“Everything we do is kind of governed by policy, for the most part,” board member Rob Rapheal said.
The policy committee reviews current policies or discusses implementing new policies as needed, according to Peterson. After policies are reviewed by the committee, they are brought before the board for approval. Before anything is approved, two board meetings are required: one for initial review and discussion, the second for final approval or denial.
The first reading of a new policy or policy adaptation allows the board members to ask questions and take time to think before approving or opposing a new policy after the second reading, a month later.
Peterson said there are some policies that are reviewed annually, like sexual harassment, but committees also address issues as they arise, like cellphone usage for students.
“I think sometimes people underestimate how much [of] what comes before the board has been gone through,” said Rapheal, emphasizing how the committees are a place where the majority of discussions take place rather than the formal school board meetings.
“The board is really the tip of a very large iceberg, and that iceberg is, completely, the thing that’s driving these ideas,” Rapheal said.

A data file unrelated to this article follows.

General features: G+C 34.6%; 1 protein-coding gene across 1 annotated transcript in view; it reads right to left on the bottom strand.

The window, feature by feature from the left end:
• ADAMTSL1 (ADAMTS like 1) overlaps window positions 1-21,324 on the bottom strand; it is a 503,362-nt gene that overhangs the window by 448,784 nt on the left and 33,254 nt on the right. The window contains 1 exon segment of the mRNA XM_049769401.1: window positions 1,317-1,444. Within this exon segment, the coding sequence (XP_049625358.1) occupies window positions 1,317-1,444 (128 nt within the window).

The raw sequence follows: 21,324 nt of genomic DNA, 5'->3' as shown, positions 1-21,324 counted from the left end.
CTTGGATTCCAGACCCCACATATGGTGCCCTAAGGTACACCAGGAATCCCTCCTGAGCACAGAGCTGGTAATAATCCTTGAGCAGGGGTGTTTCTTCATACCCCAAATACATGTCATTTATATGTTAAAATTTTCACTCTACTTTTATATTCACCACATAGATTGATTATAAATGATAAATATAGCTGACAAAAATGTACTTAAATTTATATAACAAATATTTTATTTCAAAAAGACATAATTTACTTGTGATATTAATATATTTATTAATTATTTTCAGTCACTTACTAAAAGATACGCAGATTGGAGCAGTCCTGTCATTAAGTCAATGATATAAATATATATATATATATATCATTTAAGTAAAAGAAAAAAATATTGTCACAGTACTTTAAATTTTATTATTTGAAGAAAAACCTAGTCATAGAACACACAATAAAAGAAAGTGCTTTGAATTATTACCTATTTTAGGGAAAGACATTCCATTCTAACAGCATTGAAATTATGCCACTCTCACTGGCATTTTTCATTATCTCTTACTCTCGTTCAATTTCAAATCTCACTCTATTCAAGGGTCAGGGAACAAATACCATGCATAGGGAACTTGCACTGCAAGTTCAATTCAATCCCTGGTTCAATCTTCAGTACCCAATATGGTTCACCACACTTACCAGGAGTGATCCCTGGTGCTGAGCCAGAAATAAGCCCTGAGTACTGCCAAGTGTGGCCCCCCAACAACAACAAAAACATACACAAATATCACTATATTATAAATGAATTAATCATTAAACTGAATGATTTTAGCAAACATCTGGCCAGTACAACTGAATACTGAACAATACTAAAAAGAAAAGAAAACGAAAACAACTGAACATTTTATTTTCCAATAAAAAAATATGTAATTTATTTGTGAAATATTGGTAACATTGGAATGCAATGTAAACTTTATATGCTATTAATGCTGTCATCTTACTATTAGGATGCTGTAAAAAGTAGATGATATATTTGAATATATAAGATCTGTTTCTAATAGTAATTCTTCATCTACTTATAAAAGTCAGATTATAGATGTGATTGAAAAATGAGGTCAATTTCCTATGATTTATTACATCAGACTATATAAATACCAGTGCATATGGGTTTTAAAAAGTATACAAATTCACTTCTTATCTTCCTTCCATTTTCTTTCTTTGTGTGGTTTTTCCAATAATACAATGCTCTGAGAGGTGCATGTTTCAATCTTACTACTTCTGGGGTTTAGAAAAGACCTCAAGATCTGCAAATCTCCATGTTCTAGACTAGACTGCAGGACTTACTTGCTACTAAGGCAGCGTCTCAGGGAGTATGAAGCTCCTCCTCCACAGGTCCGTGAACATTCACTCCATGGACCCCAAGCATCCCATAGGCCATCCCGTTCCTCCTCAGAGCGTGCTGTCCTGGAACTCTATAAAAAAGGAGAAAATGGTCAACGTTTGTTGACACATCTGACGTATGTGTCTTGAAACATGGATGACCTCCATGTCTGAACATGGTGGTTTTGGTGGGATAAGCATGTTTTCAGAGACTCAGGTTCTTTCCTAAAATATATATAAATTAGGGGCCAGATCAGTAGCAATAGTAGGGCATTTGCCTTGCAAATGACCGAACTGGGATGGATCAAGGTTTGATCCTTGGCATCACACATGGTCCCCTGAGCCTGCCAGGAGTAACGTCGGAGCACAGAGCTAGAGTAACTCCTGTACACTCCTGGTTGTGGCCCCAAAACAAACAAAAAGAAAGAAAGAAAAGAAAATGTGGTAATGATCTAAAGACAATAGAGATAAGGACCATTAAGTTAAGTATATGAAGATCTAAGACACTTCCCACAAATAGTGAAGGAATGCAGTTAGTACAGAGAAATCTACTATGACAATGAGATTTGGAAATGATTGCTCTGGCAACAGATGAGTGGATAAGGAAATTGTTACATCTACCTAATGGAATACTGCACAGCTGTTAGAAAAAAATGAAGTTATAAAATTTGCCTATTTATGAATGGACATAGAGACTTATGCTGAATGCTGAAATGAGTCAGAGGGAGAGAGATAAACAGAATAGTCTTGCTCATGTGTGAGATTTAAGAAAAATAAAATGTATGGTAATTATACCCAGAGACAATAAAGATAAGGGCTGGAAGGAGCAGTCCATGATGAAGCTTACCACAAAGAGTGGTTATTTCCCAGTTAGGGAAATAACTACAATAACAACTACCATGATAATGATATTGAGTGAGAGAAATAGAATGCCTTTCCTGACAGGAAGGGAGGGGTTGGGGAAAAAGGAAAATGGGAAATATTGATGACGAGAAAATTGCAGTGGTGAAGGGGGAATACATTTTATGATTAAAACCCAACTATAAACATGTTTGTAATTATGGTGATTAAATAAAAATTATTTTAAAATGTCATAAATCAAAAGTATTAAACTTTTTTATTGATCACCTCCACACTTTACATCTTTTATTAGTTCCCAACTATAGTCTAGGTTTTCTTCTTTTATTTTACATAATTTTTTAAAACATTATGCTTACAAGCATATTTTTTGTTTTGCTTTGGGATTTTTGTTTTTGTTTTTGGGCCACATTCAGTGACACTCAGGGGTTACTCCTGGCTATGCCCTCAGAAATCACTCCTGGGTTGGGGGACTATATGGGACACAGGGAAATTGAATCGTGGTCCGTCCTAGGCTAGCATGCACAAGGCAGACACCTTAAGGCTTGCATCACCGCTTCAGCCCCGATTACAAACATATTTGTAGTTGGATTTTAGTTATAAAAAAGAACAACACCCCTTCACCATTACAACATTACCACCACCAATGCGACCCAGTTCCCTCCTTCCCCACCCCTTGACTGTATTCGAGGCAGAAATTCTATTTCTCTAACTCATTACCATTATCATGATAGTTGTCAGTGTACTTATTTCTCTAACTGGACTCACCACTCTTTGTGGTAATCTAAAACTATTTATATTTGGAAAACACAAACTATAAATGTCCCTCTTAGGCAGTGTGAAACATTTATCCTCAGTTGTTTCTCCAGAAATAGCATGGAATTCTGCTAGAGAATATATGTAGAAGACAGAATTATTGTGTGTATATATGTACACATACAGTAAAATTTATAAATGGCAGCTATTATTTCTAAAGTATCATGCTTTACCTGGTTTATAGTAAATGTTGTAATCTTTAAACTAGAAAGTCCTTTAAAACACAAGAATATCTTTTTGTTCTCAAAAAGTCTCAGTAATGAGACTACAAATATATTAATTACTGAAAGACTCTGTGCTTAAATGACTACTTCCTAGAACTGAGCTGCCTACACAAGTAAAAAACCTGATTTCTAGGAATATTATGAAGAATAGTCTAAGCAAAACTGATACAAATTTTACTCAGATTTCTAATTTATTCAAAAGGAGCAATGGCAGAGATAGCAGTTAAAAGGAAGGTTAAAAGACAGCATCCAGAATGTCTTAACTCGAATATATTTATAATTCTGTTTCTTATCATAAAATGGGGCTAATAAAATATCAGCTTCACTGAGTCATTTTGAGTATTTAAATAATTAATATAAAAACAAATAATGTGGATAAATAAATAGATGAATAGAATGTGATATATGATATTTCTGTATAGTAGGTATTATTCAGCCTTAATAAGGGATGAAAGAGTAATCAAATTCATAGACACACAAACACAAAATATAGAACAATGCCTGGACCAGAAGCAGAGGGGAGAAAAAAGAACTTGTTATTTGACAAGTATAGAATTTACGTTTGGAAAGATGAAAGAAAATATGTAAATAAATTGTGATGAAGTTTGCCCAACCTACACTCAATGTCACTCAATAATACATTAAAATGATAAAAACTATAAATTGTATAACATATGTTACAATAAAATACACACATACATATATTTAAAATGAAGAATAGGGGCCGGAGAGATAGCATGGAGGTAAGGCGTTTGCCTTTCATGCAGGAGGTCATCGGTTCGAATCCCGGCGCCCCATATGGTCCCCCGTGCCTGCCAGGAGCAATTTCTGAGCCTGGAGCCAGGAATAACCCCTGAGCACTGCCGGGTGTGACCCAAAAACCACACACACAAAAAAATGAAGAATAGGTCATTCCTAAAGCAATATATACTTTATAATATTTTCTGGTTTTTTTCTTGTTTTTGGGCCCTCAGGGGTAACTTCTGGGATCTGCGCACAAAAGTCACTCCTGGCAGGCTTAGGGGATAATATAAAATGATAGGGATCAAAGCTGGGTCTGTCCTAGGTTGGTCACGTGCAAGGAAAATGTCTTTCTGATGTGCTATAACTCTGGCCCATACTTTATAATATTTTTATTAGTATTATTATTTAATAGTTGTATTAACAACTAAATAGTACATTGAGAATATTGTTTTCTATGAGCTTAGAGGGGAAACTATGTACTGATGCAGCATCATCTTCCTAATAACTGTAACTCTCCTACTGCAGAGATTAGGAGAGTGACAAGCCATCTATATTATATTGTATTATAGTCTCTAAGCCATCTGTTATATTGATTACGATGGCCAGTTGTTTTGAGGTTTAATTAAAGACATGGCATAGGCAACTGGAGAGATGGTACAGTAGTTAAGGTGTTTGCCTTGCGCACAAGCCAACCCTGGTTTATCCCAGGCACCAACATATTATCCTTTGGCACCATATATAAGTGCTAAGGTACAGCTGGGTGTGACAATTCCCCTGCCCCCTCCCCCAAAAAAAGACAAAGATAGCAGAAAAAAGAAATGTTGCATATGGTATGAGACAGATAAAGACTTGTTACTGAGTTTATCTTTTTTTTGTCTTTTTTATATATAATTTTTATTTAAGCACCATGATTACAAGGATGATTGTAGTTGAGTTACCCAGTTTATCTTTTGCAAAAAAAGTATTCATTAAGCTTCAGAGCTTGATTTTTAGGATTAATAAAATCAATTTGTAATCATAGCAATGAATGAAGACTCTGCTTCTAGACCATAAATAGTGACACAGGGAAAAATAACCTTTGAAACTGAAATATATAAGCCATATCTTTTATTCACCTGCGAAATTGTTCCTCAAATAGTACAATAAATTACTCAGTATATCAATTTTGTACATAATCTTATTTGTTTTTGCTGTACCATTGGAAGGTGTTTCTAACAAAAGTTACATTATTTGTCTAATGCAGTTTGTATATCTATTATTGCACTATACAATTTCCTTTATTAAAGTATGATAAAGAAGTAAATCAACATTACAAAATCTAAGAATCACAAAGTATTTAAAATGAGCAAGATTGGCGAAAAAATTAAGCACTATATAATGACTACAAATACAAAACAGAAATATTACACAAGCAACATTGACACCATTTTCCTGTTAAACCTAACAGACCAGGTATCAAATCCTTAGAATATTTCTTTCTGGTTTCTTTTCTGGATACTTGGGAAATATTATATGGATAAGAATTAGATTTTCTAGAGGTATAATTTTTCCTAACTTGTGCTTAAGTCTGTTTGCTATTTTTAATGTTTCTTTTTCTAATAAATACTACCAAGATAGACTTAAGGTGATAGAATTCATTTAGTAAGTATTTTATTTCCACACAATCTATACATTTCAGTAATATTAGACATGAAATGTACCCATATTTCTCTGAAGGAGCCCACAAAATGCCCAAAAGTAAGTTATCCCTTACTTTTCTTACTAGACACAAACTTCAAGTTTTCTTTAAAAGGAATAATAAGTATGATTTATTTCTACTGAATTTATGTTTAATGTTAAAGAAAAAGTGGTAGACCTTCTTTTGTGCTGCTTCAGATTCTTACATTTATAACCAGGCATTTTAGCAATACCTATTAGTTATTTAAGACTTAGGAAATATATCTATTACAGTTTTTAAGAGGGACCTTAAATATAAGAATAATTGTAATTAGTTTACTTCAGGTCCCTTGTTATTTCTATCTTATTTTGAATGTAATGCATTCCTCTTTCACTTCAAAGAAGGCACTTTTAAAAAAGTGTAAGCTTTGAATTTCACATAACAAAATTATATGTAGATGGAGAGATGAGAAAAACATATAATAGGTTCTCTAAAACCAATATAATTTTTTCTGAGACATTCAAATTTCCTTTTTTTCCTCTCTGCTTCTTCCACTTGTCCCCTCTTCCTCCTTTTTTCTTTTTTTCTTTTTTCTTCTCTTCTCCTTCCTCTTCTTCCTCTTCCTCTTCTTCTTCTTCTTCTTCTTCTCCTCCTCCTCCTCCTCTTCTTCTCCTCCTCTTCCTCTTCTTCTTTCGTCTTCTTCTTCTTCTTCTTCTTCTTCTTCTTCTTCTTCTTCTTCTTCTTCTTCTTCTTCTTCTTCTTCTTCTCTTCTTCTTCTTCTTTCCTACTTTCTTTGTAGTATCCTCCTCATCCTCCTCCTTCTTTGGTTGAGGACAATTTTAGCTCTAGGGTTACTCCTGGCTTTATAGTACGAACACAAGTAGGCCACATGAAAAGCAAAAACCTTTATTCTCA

Ideas and discussions at committee meetings converge through Massey to relay to the board, since he has weekly meetings with the six directors of the committees.
This school year Rapheal is on the curriculum committee. Additionally, he sees his position on the board as crucial to support students’ right to a good education, saying, “I need to be the number one advocate for kids.”
Curriculum standards are not generated at the school board level. Instead, curriculum guidelines are provided by the Minnesota Department of Education, such as credit and course content requirements that the school district has to meet, according to Massey.
“We’ve got school board policies that drive how we meet standards and how curriculum is brought into place for kids,” said Massey, regarding the process of developing curriculum with assistance from teachers and principals to meet state and federal standards.
Massey explained that the team of learning professionals will vet and research appropriate materials like textbooks, informational videos or other learning tools that will be the most useful in teaching regulated course content.
Rapheal summarized the first curriculum meeting this year, which proposed the idea to reevaluate the time frame of how kindergarten students learn the letters in the alphabet. He described how board members listen to the professional opinions of the district educators to enact changes in day-to-day curriculum instruction that adhere to the broader goals of the strategic plan.
“[The board has] more a role of understanding what the people [teachers] who really know this stuff, what they’re proposing, and making sure it kind of fits in with the large structure of the school district,” Rapheal said.
How to get involved
If you’re interested in engaging the school district about decision making, you can volunteer for and attend events at the schools, support a students’ education outside of the classroom, join the school’s Parent Teacher Organization or Association or attend school board meetings.